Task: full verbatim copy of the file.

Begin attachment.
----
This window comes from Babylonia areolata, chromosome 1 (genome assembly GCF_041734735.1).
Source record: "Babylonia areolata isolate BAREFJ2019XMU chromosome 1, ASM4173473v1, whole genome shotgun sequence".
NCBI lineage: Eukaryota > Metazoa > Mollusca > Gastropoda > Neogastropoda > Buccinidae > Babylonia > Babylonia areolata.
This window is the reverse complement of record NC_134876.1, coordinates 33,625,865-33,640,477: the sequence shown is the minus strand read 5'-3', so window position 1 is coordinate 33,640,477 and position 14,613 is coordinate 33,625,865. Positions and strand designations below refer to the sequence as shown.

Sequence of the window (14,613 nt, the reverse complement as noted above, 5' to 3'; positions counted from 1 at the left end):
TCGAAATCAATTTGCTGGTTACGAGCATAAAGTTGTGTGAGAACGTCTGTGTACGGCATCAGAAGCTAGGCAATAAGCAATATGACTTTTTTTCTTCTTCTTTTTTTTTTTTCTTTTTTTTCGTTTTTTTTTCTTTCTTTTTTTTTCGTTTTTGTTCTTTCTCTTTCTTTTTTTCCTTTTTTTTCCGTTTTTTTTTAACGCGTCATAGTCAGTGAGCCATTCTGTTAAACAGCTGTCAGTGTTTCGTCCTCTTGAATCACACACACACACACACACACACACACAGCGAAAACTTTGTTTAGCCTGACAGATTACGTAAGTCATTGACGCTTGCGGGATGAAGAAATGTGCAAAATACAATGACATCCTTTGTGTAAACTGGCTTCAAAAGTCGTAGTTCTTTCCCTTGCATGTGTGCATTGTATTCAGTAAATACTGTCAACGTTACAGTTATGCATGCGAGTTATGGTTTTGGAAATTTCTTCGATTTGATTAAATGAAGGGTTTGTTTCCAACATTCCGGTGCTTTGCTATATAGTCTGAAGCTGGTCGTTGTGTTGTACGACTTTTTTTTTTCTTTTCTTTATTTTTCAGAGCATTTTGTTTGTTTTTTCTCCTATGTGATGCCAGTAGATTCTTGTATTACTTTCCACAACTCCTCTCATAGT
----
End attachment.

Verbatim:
This window comes from Babylonia areolata, chromosome 1 (genome assembly GCF_041734735.1).
Source record: "Babylonia areolata isolate BAREFJ2019XMU chromosome 1, ASM4173473v1, whole genome shotgun sequence".
NCBI lineage: Eukaryota > Metazoa > Mollusca > Gastropoda > Neogastropoda > Buccinidae > Babylonia > Babylonia areolata.
This window is the reverse complement of record NC_134876.1, coordinates 33,625,865-33,640,477: the sequence shown is the minus strand read 5'-3', so window position 1 is coordinate 33,640,477 and position 14,613 is coordinate 33,625,865. Positions and strand designations below refer to the sequence as shown.

Sequence of the window (14,613 nt, the reverse complement as noted above, 5' to 3'; positions counted from 1 at the left end):
TCGAAATCAATTTGCTGGTTACGAGCATAAAGTTGTGTGAGAACGTCTGTGTACGGCATCAGAAGCTAGGCAATAAGCAATATGACTTTTTTTCTTCTTCTTTTTTTTTTTTCTTTTTTTTCGTTTTTTTTTCTTTCTTTTTTTTTCGTTTTTGTTCTTTCTCTTTCTTTTTTTCCTTTTTTTTCCGTTTTTTTTTAACGCGTCATAGTCAGTGAGCCATTCTGTTAAACAGCTGTCAGTGTTTCGTCCTCTTGAATCACACACACACACACACACACACACACAGCGAAAACTTTGTTTAGCCTGACAGATTACGTAAGTCATTGACGCTTGCGGGATGAAGAAATGTGCAAAATACAATGACATCCTTTGTGTAAACTGGCTTCAAAAGTCGTAGTTCTTTCCCTTGCATGTGTGCATTGTATTCAGTAAATACTGTCAACGTTACAGTTATGCATGCGAGTTATGGTTTTGGAAATTTCTTCGATTTGATTAAATGAAGGGTTTGTTTCCAACATTCCGGTGCTTTGCTATATAGTCTGAAGCTGGTCGTTGTGTTGTACGACTTTTTTTTTTCTTTTCTTTATTTTTCAGAGCATTTTGTTTGTTTTTTCTCCTATGTGATGCCAGTAGATTCTTGTATTACTTTCCACAACTCCTCTCATAGT